There are a few times during the year when fishing moving waters is better than other times. It may surprise some, but now happens to be one of those good times.
Rivers and streams are running low, water temperatures are starting to warm and fish are hungry after a winter on a limited food supply. Which means, notes Mickey Anderson, fly fisherman and an owner in Fish Tech Outfitters, “This is a prime time to fish. Along with low water and warmer days, we’ve had some really good hatches... and some great fishing.’’
Hatches refer to edible bugs coming to life that fish like. Midges hatched all winter, but blue-wing olive hatches are just beginning and should go into May.
Well schooled fishermen match fly patterns with hatches in their attempt to fool fish into bitting. Also, because of the low snow fall this winter, access to popular streams is easier. And, with little snow on the ground, there is less melting so there’s a better chance of streams and rivers running steady and clear all day.
In another month, what snow there is in the high country will melt and make moving-water fishing difficult. And it may be sometime in June before popular rivers quiet down enough to fish comfortably.
Now, however, even the most novice of stream anglers stands a good chance at catching fish using the most basic of fishing methods.
Fishing the Weber River
As noted, popular rivers, such as the Logan, Provo, Weber and Virgin, will likely be running higher and faster in another month. Until then, stream fishing will be good; some even say it will be as good as it can get.
Also, rainbow and cutthroat trout will start spawning soon, which means they will be moving to spawning beds, which oftentimes are tributaries to larger water. Browns, notorious egg raiders, will not be far off.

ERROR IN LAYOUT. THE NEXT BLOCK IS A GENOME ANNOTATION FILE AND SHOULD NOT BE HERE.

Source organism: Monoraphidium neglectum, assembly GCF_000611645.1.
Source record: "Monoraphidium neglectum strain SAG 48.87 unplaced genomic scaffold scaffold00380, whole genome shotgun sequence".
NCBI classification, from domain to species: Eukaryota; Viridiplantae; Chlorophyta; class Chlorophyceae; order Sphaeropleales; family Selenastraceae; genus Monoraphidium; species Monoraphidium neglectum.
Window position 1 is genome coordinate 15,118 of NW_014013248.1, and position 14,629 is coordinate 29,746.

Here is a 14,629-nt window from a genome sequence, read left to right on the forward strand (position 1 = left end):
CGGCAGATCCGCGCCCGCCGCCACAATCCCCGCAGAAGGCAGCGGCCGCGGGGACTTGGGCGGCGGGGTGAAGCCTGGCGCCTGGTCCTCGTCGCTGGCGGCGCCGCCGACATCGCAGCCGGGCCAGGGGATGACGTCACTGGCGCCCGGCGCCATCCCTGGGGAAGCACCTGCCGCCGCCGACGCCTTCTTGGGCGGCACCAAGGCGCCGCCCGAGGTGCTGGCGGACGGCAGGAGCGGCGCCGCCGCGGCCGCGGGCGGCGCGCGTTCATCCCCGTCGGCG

Fly fishing can be as simple or as technical as the individual chooses to make it. And, it's a fact that more and more fishermen, interested in the competition of the catch and in testing their talents and not their taste buds, are jumping in somewhere along the fly fishing skill levels.
For those who prefer still-water fishing, ice is coming off early this spring on many of the popularlakes and reservoirs, which in some cases is more than a month earlier than normal. Strawberry, for example, is loosing its ice. There are areas along the banks where open water extends out more than 100 yards.
Early reports are that fishing has been excellent. Two anglers in float tubes reported catching and releasing 30 fish using black Marabou jigs. Another reported catching a seven-pound cutthroat. Another reported catching several very nice fish on flies, one over 22 inches, within a few hours.
Ice-off fishing typically lasts only a short time. During those times larger fish move closer to shore where food is more plentiful. Moving-water fishing will remain good until the runoffs begin in earnest.
Fly fisherman taking on the Weber River
Report on popular rivers:
Weber River—Entire river is clear and fishing has been good. When water is clear spring fishing is excellent. Good flies are hares ear, prince nymphs, pleasant tails, scuds, sow bugs and midges.
Provo River—Good fish on the lower section above I-15. Midge imitations work well in the early afternoon. Good fishing is also reported on the middle section using small dark patterns.
Green River—Using double rigs with fish imitation on one line and scud, shrimp or imitation salmon eggs on the second. Fishing has been good.
Ogden River—Because of a heavier snow pack, water is running higher and more turbid.